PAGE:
Contemporary Issues in Education course description

Welcome to UNIV 1810-017: Contemporary Issues in Education (Part of the Pre-Teaching Secondary English Learning Community)

Thursdays, 2-3:15, OAK 269
Professor Jason Courtmanche, Austin 161, 860-486-5772
undergraduate mentor Sammy VanValkenburg

The Contemporary Issues in Education course is designed to complement the Pre-Teaching Secondary English Learning Community, and is intended for those Freshmen and Sophomores who have declared English as their major and intend to pursue a degree and/or a career in secondary education. The course is intended to familiarize students with the field of secondary English education in particular, though we will cover subjects as diverse as federal legislation, the Common Core State Standards, the growing population of English Language Learners, the impact of technology, the tension between academic and creative writing, the writing process, issues surrounding standardized assessment, teacher professional development, and teacher evaluation, and we’ll even have a brief overview of the education programs available at UConn. Students taking this course will have a mentor (Marisa Nazzaro) who took this course last year, will be in contact with students from the IB/M or TCPCG programs, and will communicate with English teachers in local public schools. These teachers will likely be affiliated with the Connecticut Writing Project, which is an outreach and professional development program housed in the English Department and directed by Professor Courtmanche. I’ll also offer a couple opportunities for field trips. Likely destinations are the Mark Twain House and Museum and the Wadsworth Atheneum. In past years we have also traveled to the Yale Art Gallery and the Yale Center for British Art.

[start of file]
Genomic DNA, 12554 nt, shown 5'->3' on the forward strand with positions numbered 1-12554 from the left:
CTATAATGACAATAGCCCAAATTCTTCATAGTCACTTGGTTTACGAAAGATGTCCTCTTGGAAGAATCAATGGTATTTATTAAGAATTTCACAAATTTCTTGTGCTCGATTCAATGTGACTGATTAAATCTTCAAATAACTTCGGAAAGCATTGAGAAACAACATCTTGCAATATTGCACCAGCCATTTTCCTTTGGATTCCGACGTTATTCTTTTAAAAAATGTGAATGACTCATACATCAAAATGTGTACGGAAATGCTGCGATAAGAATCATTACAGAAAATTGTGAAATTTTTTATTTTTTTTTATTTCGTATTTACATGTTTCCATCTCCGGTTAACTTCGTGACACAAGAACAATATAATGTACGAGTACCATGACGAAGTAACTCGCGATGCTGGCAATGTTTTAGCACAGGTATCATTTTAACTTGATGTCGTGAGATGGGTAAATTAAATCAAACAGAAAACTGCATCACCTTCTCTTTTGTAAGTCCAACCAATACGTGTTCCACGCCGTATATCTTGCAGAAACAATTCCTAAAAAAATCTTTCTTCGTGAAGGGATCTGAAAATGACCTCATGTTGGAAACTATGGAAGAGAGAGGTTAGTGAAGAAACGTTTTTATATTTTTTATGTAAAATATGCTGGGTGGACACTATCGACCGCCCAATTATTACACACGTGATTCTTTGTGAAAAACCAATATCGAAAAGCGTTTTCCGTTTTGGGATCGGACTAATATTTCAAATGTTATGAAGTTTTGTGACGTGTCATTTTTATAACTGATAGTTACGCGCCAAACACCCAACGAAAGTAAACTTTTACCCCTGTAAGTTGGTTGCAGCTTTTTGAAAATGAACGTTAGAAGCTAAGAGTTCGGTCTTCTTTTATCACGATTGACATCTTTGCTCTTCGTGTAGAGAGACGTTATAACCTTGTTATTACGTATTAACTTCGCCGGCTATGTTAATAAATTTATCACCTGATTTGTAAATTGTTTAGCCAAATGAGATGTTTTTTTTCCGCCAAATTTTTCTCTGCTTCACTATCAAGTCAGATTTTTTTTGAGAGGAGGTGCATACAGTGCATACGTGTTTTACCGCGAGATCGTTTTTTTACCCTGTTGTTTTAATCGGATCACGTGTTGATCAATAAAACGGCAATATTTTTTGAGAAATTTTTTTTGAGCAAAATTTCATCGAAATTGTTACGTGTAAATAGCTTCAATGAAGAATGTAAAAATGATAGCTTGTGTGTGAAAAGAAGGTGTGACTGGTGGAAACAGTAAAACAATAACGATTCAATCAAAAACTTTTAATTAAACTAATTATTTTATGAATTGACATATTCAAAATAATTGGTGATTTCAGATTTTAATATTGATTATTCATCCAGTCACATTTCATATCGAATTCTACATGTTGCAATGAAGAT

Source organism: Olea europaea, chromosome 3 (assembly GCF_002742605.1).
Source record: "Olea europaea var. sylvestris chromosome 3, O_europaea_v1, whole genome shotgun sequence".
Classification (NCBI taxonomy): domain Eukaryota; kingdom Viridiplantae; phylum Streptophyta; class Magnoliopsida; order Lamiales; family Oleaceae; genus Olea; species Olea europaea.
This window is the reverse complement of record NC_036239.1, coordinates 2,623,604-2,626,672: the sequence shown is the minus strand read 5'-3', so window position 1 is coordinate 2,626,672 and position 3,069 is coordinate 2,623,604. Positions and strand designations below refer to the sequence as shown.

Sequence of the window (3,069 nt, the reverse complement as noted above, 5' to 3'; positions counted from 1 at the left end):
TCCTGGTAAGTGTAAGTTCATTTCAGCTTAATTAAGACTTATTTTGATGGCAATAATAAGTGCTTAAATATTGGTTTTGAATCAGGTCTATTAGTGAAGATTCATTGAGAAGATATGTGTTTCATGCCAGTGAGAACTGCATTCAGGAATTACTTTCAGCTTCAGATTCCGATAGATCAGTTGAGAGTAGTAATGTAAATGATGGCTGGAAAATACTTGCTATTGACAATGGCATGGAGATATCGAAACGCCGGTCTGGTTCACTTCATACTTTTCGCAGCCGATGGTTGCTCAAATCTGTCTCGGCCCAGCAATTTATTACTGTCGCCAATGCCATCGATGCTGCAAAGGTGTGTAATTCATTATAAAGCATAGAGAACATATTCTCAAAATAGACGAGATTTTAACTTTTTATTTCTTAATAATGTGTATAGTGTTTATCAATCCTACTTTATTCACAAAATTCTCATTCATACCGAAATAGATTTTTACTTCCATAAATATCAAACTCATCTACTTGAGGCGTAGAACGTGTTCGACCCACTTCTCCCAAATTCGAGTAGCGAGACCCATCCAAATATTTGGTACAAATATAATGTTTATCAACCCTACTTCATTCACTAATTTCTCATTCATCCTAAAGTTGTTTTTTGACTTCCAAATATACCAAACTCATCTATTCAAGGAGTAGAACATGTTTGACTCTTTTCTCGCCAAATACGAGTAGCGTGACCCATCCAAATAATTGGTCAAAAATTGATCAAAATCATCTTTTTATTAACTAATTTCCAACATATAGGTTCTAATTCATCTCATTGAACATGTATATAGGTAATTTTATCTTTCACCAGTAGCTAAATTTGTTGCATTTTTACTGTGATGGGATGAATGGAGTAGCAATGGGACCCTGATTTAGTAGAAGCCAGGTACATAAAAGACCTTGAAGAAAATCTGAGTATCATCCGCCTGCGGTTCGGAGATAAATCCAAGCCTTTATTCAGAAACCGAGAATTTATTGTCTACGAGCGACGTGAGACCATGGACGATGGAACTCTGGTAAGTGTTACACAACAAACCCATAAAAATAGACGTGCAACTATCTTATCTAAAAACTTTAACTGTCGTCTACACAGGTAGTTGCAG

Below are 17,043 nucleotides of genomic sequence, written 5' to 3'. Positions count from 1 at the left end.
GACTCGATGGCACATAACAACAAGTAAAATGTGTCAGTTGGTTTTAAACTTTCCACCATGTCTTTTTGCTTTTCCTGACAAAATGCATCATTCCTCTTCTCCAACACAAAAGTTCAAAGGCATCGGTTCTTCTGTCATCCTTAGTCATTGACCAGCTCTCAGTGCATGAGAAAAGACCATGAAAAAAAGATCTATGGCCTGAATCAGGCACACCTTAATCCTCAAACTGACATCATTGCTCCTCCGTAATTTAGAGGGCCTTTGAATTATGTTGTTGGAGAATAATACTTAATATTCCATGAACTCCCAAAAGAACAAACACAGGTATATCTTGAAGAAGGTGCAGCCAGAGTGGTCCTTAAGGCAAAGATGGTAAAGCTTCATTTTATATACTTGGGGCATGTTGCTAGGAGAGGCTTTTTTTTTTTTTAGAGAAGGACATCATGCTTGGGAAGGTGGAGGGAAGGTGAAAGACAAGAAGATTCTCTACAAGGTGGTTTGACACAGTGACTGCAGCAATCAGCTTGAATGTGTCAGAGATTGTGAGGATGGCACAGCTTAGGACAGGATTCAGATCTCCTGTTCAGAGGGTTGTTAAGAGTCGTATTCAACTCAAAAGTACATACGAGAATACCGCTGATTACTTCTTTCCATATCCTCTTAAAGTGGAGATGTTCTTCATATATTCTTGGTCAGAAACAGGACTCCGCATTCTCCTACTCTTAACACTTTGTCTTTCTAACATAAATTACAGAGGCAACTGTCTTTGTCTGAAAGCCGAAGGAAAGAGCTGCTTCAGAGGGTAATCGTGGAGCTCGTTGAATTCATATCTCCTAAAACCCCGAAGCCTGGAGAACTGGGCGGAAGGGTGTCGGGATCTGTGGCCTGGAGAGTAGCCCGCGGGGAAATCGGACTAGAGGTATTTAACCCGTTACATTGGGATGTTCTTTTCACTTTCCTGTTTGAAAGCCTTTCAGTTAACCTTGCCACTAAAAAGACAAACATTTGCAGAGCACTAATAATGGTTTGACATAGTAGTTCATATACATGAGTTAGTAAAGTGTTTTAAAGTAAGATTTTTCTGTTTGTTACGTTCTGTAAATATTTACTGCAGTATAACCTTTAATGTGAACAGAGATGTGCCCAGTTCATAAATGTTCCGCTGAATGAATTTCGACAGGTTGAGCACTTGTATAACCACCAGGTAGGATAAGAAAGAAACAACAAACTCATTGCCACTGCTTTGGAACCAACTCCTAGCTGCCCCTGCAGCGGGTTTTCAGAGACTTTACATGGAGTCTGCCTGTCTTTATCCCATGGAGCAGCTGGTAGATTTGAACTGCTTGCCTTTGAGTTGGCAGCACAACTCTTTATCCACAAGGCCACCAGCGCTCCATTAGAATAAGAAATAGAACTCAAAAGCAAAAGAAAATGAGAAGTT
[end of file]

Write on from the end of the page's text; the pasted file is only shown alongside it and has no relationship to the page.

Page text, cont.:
Students will write each week, either in response to the week’s readings or in response to a classmate’s writing. Each week, Sammy will post a prompt that ties into the readings in a “blog.” You will be required to respond to this posting by the following Thursday. Half of you will respond in 300 words directly to the posting, and the other half will respond in two 150 word postings to two of these initial responses. The following week, you switch.

You will also conduct two interviews, one with an IB/M or TCPCG student and one with a veteran teacher.

You will also each take a turn leading class discussion, most likely with a classmate.

For the final, you will compose a short (750 word) final paper. The final writing assignment will be on what it takes to be an effective secondary English teacher today. You can use this as practice for your application to Neag.

Final grade will be based on attendance, participation, and the quality of your written work.